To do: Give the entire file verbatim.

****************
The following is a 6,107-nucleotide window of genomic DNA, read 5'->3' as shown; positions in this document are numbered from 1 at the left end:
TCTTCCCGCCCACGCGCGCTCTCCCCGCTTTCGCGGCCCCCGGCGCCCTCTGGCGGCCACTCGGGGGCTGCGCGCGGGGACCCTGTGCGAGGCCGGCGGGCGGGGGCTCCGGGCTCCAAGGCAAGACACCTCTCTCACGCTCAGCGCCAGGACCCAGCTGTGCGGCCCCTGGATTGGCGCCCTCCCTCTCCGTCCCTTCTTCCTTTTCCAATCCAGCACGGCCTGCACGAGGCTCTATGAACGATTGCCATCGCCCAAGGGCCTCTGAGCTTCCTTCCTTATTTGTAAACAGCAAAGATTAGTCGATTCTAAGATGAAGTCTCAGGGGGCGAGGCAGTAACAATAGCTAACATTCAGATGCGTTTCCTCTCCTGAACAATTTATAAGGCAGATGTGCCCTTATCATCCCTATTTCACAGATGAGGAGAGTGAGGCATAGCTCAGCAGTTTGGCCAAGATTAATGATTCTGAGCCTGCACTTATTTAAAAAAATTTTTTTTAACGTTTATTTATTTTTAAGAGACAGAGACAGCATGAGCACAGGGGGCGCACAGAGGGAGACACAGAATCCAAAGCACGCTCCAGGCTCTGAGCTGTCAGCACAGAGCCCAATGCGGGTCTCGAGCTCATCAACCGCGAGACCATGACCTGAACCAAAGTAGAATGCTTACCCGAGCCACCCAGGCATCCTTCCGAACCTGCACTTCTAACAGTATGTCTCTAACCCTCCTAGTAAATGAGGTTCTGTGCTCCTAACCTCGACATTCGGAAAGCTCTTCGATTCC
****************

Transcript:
The following is a 6,107-nucleotide window of genomic DNA, read 5'->3' as shown; positions in this document are numbered from 1 at the left end:
TCTTCCCGCCCACGCGCGCTCTCCCCGCTTTCGCGGCCCCCGGCGCCCTCTGGCGGCCACTCGGGGGCTGCGCGCGGGGACCCTGTGCGAGGCCGGCGGGCGGGGGCTCCGGGCTCCAAGGCAAGACACCTCTCTCACGCTCAGCGCCAGGACCCAGCTGTGCGGCCCCTGGATTGGCGCCCTCCCTCTCCGTCCCTTCTTCCTTTTCCAATCCAGCACGGCCTGCACGAGGCTCTATGAACGATTGCCATCGCCCAAGGGCCTCTGAGCTTCCTTCCTTATTTGTAAACAGCAAAGATTAGTCGATTCTAAGATGAAGTCTCAGGGGGCGAGGCAGTAACAATAGCTAACATTCAGATGCGTTTCCTCTCCTGAACAATTTATAAGGCAGATGTGCCCTTATCATCCCTATTTCACAGATGAGGAGAGTGAGGCATAGCTCAGCAGTTTGGCCAAGATTAATGATTCTGAGCCTGCACTTATTTAAAAAAATTTTTTTTAACGTTTATTTATTTTTAAGAGACAGAGACAGCATGAGCACAGGGGGCGCACAGAGGGAGACACAGAATCCAAAGCACGCTCCAGGCTCTGAGCTGTCAGCACAGAGCCCAATGCGGGTCTCGAGCTCATCAACCGCGAGACCATGACCTGAACCAAAGTAGAATGCTTACCCGAGCCACCCAGGCATCCTTCCGAACCTGCACTTCTAACAGTATGTCTCTAACCCTCCTAGTAAATGAGGTTCTGTGCTCCTAACCTCGACATTCGGAAAGCTCTTCGATTCC